.tiff not only identifies talented photographers living and working in Belgium; it also actively supports them. After its presentation at FOMU (Antwerp) this past summer, the 2022 exhibition travels on to de Brakke Grond. Curator Kaat Somers explains how these talents were chosen.
Kaat Somers, registrar at FOMU and curator of .tiff 2022: “De Brakke Grond has shown works by .tiffers in the past, but this year is the first time for the selection to be shown as a full-fledged group exhibition there. After all, it is the anniversary edition of a program that has been running for 10 years now. We also seized that opportunity to think about how to innovate .tiff. A lot has happened over the past years: at first there was only a poster magazine; the exhibitions were added in recent years. From next year onwards .tiff will get a new look. In fact, this year is the last in a row of ten. The next edition will be a rebirth of sorts, a reinvention. But first we will have a festive presentation at de Brakke Grond of this final chapter.”
Notably, this edition features a relatively large proportion of photographers who have their roots (partly) outside of Western Europe or even outside of this continent. “That diversity truly reflects the Belgian photography world. Every year we invite various experts, such as curators, professors and photographers, who can each nominate a young talent. They may put forward three people from the field of photography, whom they believe should benefit from the program. FOMU then selects ten photographers living or working in Belgium on that basis. So there already is a beginning network that we enhance through .tiff. We connect the .tiffers with gallerists, collectors, curators, publishers and so forth.” In this light it is also convenient that the opening falls within the duration of the Unseen photo fair, and a special meeting has been created at the Brakke Grond for professionals visiting the fair.
Seppe Vancraywinkel, Within the Bubble of Surroundings, 2016 - 2022.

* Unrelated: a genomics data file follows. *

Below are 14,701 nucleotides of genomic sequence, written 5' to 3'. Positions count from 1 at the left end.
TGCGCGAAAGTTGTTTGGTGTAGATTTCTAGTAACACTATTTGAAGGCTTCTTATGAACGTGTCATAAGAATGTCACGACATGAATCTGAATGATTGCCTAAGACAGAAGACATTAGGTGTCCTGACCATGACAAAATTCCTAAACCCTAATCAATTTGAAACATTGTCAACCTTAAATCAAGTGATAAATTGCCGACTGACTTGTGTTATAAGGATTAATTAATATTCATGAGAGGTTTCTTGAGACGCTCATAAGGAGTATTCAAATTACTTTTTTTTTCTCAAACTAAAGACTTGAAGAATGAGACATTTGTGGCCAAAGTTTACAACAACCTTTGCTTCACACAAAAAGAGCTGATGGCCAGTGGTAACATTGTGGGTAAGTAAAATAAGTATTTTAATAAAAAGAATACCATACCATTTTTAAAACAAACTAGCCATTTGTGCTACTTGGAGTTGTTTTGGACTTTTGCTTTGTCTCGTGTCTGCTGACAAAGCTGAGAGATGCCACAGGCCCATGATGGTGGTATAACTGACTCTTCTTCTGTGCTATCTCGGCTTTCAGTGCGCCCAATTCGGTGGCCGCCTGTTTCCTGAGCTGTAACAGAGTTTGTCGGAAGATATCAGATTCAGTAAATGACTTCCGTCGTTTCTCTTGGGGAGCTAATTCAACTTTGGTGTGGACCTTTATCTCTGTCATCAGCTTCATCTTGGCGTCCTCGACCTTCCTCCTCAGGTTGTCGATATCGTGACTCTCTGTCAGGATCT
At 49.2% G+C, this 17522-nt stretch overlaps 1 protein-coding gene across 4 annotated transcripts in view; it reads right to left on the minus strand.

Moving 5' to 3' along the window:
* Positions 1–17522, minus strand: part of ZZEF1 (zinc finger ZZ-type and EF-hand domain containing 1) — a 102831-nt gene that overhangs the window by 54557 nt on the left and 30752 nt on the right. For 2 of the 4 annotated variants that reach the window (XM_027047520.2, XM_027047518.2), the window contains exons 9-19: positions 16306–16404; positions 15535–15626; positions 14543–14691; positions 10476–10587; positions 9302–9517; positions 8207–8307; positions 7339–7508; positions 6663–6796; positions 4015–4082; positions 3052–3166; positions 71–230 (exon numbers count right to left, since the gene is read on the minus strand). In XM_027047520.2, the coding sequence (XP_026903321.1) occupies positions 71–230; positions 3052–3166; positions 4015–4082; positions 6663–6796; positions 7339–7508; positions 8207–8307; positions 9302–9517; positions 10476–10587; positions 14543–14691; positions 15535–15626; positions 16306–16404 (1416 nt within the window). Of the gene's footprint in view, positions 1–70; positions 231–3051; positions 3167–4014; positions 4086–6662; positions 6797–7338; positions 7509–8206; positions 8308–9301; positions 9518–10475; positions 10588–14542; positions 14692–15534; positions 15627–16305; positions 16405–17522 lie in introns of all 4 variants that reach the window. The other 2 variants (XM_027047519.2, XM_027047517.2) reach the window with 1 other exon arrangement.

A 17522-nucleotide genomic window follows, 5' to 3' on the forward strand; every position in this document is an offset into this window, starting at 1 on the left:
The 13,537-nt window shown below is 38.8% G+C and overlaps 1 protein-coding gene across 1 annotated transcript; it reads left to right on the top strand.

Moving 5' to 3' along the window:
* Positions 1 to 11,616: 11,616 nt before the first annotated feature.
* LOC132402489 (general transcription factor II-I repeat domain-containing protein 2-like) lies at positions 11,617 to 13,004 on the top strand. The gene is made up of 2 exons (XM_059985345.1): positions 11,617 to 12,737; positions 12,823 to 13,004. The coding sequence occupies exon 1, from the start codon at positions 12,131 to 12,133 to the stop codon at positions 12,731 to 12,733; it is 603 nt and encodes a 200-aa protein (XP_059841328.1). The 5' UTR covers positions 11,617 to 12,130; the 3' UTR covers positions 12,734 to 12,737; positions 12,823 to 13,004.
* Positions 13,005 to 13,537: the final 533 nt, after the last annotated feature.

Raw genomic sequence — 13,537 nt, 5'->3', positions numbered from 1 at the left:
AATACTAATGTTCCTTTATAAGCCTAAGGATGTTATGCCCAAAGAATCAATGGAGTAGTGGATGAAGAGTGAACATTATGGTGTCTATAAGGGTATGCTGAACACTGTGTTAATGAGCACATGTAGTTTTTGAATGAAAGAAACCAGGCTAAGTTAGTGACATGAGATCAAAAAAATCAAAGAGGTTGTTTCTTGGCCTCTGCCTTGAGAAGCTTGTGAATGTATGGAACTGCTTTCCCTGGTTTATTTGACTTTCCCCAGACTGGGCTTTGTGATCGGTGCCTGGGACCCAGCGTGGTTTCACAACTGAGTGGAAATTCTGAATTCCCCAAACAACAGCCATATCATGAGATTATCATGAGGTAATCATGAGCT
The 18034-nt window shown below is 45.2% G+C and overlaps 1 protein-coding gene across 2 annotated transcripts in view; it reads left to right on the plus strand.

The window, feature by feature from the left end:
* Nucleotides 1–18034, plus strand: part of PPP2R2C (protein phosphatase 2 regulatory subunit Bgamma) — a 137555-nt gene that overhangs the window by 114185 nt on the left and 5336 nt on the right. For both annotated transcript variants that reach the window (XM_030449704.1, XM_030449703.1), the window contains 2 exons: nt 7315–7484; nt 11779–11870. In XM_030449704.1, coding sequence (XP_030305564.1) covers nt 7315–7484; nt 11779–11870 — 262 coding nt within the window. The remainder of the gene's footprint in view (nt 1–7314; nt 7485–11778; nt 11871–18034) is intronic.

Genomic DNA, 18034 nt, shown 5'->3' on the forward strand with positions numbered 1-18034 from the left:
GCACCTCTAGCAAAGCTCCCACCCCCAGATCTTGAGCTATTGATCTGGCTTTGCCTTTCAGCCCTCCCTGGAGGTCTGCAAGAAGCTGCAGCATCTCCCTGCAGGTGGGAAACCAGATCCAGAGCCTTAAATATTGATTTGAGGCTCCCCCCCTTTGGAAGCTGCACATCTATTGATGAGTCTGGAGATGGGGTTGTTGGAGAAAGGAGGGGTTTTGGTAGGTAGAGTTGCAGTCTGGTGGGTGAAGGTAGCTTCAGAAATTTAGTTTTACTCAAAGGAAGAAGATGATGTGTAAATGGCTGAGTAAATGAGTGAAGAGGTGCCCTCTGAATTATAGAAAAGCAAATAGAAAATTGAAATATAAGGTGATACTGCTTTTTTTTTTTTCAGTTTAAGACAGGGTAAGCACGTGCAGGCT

Aesthetics and engagement
Connections with current events are also a possible criterion. Somers observes that not a single work is fully abstract this year; aesthetics and engagement are equally important. “That doesn't mean we only view social photography, but the projects must be anchored in the present. Each of the photographers touches on this in a certain way. Some of them are very ecologically conscious. Sometimes photography can just be playful, but it’s a nice bonus if there is more underneath that. The work in black and white by Seppe Vancraywinkel is a great example of this. It fits the shifting perspectives on masculinity.”
A number of photographers have migrant backgrounds that influence their work. “Turkish and Genk-based photographer Gülsah Ayla Barak examines contradictions between West and East through experimental, intuitive images and installations. Rami Hara fights stereotyped perceptions about the African diaspora: his models appear glamorous and confident on camera. Ligia Popławska illustrates how your own private climate change will take place when you lose one of your senses. Ecology is the main theme for Alice Pallot, despite the somewhat abstract first impression of her work: somewhere between reality and a science fiction film.”
Alice Pallot, SUILLUS, Looking at the sun with closed eyelids, 2020.
Reflections on the medium
All participants reflect on the medium of photography in their own ways. This does not even necessarily involve having one’s own camera. Somers again mentions several .tiffers: “Emile Rubino makes rather daring and humorous photographs. He chose test photos from his student days, of which he now says: this is art. He challenges the museum through that meta-perspective. Lars Duchateau deliberately opts for slow photography, by very precisely taking photos on location for newspaper articles that originally appeared without news photos. Among this group, he could be the one who spends most consideration on deciding exactly how to picture something.”
With a title like In Camera, there can be no doubt that Arian Christiaens questions her own position regarding the medium. “Showing the family archive of her father and herself allows her to articulate not only her view as a photographer, but also as a lover, mother, wife. Barbara Debeuckelaere, in conclusion, created photos in Romania that are inspired by Dallas, the American soap opera. The story really came from her models, who were fans of the series. She was very involved with these people and their stories.” Throughout .tiff 2022, it often shows that social engagement and reflections on the medium itself can go hand in hand.